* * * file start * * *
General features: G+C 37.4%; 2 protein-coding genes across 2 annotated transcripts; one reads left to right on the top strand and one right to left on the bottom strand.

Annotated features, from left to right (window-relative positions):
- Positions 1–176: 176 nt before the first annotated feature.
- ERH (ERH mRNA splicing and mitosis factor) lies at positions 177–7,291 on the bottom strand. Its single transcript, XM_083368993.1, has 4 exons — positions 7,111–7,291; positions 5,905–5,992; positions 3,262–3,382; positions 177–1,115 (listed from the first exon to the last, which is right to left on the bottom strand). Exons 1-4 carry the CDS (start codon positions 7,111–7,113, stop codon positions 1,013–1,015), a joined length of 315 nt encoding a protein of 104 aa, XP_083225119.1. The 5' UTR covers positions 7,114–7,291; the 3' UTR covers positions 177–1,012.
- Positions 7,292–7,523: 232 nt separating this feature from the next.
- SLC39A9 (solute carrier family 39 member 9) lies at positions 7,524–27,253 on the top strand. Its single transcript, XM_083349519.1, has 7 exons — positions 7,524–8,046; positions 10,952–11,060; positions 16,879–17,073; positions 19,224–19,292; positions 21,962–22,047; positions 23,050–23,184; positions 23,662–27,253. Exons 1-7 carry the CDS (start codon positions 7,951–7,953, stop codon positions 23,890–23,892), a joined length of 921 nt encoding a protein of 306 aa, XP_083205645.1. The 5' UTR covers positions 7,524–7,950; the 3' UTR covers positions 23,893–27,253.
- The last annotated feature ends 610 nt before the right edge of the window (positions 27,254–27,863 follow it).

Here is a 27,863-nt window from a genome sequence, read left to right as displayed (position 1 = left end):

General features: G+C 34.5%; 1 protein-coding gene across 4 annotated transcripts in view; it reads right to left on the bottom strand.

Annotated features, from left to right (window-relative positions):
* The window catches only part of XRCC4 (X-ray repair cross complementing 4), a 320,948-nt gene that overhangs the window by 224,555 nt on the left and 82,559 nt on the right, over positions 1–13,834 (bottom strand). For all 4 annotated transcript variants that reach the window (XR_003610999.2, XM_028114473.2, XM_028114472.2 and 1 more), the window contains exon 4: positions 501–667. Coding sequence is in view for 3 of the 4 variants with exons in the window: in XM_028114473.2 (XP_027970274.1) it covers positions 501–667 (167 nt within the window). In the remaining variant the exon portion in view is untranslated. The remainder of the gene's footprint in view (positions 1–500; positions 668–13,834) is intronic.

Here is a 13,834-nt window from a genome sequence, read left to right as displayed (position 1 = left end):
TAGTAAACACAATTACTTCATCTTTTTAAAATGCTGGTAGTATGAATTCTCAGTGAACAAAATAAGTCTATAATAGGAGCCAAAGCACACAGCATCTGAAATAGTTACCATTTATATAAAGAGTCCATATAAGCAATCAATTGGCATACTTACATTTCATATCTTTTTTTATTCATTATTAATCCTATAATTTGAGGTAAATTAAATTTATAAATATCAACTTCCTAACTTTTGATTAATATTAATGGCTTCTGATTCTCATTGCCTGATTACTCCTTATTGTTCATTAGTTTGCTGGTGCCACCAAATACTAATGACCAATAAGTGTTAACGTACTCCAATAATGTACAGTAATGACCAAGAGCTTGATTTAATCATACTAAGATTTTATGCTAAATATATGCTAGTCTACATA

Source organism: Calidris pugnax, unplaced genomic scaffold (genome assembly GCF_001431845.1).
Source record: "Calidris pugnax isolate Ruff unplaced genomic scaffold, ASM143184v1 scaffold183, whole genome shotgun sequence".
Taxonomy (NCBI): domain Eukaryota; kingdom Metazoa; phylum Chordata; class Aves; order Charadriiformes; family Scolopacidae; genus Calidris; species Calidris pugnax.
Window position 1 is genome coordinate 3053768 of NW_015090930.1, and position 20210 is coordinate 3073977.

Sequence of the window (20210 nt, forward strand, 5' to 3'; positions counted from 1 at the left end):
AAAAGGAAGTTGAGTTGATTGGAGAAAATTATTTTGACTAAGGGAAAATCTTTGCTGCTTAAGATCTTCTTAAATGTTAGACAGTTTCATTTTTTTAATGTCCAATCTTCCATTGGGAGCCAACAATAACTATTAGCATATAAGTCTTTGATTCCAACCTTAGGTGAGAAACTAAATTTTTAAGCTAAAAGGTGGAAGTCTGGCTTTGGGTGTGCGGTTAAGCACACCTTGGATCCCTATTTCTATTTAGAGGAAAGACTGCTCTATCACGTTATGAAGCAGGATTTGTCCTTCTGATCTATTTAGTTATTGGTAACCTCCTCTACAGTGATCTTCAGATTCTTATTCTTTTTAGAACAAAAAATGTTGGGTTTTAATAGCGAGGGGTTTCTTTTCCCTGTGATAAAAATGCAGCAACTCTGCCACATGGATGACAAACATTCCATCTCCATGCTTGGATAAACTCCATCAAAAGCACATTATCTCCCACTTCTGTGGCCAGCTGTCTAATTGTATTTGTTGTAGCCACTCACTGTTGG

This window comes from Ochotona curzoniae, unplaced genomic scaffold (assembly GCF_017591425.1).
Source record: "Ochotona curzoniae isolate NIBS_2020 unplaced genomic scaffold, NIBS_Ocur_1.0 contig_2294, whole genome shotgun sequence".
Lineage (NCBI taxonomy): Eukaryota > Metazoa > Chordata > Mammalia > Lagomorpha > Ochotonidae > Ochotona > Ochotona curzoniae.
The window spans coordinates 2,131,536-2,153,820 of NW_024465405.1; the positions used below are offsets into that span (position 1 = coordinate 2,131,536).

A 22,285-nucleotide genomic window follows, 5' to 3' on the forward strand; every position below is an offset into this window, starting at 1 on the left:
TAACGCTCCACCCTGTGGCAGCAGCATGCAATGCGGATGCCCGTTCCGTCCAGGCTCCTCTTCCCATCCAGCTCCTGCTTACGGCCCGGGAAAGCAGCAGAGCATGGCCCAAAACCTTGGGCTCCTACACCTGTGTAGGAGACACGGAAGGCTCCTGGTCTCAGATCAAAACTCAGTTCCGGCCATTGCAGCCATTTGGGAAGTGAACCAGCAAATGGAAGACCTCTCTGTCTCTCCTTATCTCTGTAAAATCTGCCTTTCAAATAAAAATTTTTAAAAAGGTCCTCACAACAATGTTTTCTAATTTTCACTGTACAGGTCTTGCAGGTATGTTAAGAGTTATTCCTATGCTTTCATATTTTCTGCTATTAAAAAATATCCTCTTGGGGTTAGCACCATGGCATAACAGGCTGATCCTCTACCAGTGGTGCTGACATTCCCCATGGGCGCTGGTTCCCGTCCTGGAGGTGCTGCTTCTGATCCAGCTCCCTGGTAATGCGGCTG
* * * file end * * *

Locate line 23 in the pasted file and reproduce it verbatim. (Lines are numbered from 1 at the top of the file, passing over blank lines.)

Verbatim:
The window spans coordinates 2,131,536-2,153,820 of NW_024465405.1; the positions used below are offsets into that span (position 1 = coordinate 2,131,536).